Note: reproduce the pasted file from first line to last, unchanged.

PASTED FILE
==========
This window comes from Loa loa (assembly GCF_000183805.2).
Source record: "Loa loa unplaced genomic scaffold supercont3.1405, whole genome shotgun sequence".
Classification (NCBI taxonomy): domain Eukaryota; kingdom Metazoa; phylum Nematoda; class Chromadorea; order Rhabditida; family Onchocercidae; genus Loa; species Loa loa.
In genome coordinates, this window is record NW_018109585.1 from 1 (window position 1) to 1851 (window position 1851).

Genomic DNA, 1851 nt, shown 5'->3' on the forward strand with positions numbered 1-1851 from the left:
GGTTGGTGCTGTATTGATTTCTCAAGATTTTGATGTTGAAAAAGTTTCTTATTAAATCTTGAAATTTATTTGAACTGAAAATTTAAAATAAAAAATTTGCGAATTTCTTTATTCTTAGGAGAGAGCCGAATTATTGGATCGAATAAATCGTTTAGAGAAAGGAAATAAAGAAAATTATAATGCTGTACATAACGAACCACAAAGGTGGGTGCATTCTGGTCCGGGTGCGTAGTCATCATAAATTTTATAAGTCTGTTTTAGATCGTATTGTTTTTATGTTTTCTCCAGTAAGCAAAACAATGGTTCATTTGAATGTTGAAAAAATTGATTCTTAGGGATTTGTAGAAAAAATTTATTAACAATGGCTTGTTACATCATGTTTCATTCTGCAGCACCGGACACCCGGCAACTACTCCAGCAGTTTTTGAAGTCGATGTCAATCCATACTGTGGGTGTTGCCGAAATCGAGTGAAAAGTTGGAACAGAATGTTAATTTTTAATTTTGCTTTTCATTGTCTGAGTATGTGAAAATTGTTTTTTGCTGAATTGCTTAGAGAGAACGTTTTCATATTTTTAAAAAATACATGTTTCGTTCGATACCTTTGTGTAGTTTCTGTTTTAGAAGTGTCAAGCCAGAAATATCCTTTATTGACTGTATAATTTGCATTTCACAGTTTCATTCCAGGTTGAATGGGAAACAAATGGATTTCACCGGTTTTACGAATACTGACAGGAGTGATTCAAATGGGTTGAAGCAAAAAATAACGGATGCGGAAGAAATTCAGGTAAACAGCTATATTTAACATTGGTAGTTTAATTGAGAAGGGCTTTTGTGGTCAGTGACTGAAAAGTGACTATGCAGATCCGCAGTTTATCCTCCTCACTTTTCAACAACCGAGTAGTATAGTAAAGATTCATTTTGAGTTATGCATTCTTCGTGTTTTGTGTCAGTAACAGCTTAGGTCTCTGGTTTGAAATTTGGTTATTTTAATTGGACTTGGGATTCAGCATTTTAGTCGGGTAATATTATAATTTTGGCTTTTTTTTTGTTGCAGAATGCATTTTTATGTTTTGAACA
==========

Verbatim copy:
This window comes from Loa loa (assembly GCF_000183805.2).
Source record: "Loa loa unplaced genomic scaffold supercont3.1405, whole genome shotgun sequence".
Classification (NCBI taxonomy): domain Eukaryota; kingdom Metazoa; phylum Nematoda; class Chromadorea; order Rhabditida; family Onchocercidae; genus Loa; species Loa loa.
In genome coordinates, this window is record NW_018109585.1 from 1 (window position 1) to 1851 (window position 1851).

Genomic DNA, 1851 nt, shown 5'->3' on the forward strand with positions numbered 1-1851 from the left:
GGTTGGTGCTGTATTGATTTCTCAAGATTTTGATGTTGAAAAAGTTTCTTATTAAATCTTGAAATTTATTTGAACTGAAAATTTAAAATAAAAAATTTGCGAATTTCTTTATTCTTAGGAGAGAGCCGAATTATTGGATCGAATAAATCGTTTAGAGAAAGGAAATAAAGAAAATTATAATGCTGTACATAACGAACCACAAAGGTGGGTGCATTCTGGTCCGGGTGCGTAGTCATCATAAATTTTATAAGTCTGTTTTAGATCGTATTGTTTTTATGTTTTCTCCAGTAAGCAAAACAATGGTTCATTTGAATGTTGAAAAAATTGATTCTTAGGGATTTGTAGAAAAAATTTATTAACAATGGCTTGTTACATCATGTTTCATTCTGCAGCACCGGACACCCGGCAACTACTCCAGCAGTTTTTGAAGTCGATGTCAATCCATACTGTGGGTGTTGCCGAAATCGAGTGAAAAGTTGGAACAGAATGTTAATTTTTAATTTTGCTTTTCATTGTCTGAGTATGTGAAAATTGTTTTTTGCTGAATTGCTTAGAGAGAACGTTTTCATATTTTTAAAAAATACATGTTTCGTTCGATACCTTTGTGTAGTTTCTGTTTTAGAAGTGTCAAGCCAGAAATATCCTTTATTGACTGTATAATTTGCATTTCACAGTTTCATTCCAGGTTGAATGGGAAACAAATGGATTTCACCGGTTTTACGAATACTGACAGGAGTGATTCAAATGGGTTGAAGCAAAAAATAACGGATGCGGAAGAAATTCAGGTAAACAGCTATATTTAACATTGGTAGTTTAATTGAGAAGGGCTTTTGTGGTCAGTGACTGAAAAGTGACTATGCAGATCCGCAGTTTATCCTCCTCACTTTTCAACAACCGAGTAGTATAGTAAAGATTCATTTTGAGTTATGCATTCTTCGTGTTTTGTGTCAGTAACAGCTTAGGTCTCTGGTTTGAAATTTGGTTATTTTAATTGGACTTGGGATTCAGCATTTTAGTCGGGTAATATTATAATTTTGGCTTTTTTTTTGTTGCAGAATGCATTTTTATGTTTTGAACA